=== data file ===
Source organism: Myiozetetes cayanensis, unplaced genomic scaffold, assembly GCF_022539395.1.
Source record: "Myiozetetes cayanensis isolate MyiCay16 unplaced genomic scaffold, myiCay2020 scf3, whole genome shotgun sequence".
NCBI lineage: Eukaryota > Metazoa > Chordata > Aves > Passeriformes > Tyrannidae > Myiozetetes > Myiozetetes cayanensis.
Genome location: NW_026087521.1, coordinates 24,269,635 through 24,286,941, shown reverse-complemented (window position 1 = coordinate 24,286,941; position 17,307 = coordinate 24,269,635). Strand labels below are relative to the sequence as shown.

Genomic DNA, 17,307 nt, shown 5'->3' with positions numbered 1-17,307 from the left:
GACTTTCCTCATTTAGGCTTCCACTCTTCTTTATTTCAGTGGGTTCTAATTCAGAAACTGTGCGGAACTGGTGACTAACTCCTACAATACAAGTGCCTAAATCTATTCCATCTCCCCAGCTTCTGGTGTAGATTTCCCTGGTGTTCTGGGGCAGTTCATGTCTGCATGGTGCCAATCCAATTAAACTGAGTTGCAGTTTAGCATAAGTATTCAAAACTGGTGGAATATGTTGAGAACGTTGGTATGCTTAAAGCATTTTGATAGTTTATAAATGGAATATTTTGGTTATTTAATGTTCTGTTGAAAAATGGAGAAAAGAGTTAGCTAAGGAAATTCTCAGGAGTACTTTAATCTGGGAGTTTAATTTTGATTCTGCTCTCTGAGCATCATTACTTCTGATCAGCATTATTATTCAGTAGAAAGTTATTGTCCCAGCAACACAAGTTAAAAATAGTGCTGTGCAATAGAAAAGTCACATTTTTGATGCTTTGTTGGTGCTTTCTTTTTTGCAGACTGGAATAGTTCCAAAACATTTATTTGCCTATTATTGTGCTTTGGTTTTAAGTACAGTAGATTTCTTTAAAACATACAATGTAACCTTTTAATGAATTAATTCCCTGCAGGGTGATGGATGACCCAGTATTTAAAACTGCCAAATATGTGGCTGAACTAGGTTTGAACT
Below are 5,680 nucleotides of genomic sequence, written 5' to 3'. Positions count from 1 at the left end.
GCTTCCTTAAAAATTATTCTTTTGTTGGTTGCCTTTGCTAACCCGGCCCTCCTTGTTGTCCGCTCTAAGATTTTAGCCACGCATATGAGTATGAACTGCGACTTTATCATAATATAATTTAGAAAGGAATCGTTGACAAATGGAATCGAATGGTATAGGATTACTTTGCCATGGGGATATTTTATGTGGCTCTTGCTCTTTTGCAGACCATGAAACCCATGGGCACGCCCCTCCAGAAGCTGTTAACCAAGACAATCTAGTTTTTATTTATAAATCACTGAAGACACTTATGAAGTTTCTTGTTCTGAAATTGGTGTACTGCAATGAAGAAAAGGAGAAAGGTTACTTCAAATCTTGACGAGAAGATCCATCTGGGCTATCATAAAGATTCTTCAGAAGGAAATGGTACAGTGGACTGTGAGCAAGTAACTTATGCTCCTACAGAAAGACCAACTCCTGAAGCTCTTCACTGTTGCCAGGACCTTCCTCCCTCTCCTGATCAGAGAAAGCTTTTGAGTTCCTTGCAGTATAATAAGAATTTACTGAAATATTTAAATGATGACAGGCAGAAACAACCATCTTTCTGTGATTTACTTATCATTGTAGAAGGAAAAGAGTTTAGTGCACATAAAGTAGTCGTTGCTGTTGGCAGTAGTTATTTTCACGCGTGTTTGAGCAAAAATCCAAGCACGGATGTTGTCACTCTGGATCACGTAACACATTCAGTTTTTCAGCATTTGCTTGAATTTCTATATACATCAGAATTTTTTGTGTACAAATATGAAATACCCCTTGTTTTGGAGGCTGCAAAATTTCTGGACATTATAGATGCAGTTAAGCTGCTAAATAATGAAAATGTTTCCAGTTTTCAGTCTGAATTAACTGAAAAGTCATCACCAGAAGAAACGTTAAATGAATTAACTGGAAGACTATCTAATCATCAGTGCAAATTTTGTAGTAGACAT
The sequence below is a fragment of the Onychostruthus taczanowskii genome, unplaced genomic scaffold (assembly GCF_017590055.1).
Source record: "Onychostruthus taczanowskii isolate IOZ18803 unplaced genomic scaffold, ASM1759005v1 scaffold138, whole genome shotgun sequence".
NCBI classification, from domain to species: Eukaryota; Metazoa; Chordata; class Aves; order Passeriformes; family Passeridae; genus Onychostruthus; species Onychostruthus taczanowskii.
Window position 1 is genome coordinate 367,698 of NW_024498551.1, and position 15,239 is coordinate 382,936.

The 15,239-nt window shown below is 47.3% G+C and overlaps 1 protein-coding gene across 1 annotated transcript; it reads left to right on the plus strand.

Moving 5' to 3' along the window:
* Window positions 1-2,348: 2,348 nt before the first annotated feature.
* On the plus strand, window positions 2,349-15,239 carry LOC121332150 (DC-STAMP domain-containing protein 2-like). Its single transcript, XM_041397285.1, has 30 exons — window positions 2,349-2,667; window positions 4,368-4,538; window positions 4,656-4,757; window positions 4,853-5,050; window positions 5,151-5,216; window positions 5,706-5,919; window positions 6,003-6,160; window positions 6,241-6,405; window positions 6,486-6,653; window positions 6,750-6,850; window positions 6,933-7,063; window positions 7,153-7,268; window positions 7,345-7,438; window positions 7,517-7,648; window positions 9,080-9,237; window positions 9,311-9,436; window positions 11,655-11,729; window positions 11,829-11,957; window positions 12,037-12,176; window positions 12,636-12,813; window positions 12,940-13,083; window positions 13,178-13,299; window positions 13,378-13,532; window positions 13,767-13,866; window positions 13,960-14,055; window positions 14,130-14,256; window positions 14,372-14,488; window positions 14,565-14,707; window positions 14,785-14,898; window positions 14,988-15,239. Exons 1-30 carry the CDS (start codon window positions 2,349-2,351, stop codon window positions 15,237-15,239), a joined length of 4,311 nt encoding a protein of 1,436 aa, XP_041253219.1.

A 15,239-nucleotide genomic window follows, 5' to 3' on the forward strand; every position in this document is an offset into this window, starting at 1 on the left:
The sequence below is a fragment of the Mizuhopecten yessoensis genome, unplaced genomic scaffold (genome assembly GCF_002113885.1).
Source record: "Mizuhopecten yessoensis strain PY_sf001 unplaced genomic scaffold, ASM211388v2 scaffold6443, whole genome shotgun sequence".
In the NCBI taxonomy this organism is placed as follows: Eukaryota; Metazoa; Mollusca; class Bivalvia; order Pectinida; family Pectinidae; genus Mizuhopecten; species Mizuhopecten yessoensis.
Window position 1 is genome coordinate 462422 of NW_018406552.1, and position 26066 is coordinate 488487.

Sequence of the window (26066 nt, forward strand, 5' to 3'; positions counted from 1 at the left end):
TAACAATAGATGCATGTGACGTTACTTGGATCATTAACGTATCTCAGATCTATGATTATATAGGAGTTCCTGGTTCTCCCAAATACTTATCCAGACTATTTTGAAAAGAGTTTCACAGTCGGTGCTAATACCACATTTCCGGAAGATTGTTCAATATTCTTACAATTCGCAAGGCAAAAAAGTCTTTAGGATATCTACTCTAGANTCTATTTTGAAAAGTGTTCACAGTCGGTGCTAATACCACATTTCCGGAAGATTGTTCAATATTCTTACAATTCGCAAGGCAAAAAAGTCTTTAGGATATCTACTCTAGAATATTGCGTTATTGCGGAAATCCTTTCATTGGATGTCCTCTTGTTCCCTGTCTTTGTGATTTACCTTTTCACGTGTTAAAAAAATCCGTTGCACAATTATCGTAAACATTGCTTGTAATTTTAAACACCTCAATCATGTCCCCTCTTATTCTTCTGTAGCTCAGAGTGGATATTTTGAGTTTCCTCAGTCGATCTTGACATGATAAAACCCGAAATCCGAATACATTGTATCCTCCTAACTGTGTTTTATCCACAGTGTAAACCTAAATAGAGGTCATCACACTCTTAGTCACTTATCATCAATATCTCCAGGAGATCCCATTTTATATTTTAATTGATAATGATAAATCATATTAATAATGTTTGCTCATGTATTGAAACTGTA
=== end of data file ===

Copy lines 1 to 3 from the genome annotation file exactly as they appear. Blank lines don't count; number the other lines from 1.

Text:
Source organism: Myiozetetes cayanensis, unplaced genomic scaffold, assembly GCF_022539395.1.
Source record: "Myiozetetes cayanensis isolate MyiCay16 unplaced genomic scaffold, myiCay2020 scf3, whole genome shotgun sequence".
NCBI lineage: Eukaryota > Metazoa > Chordata > Aves > Passeriformes > Tyrannidae > Myiozetetes > Myiozetetes cayanensis.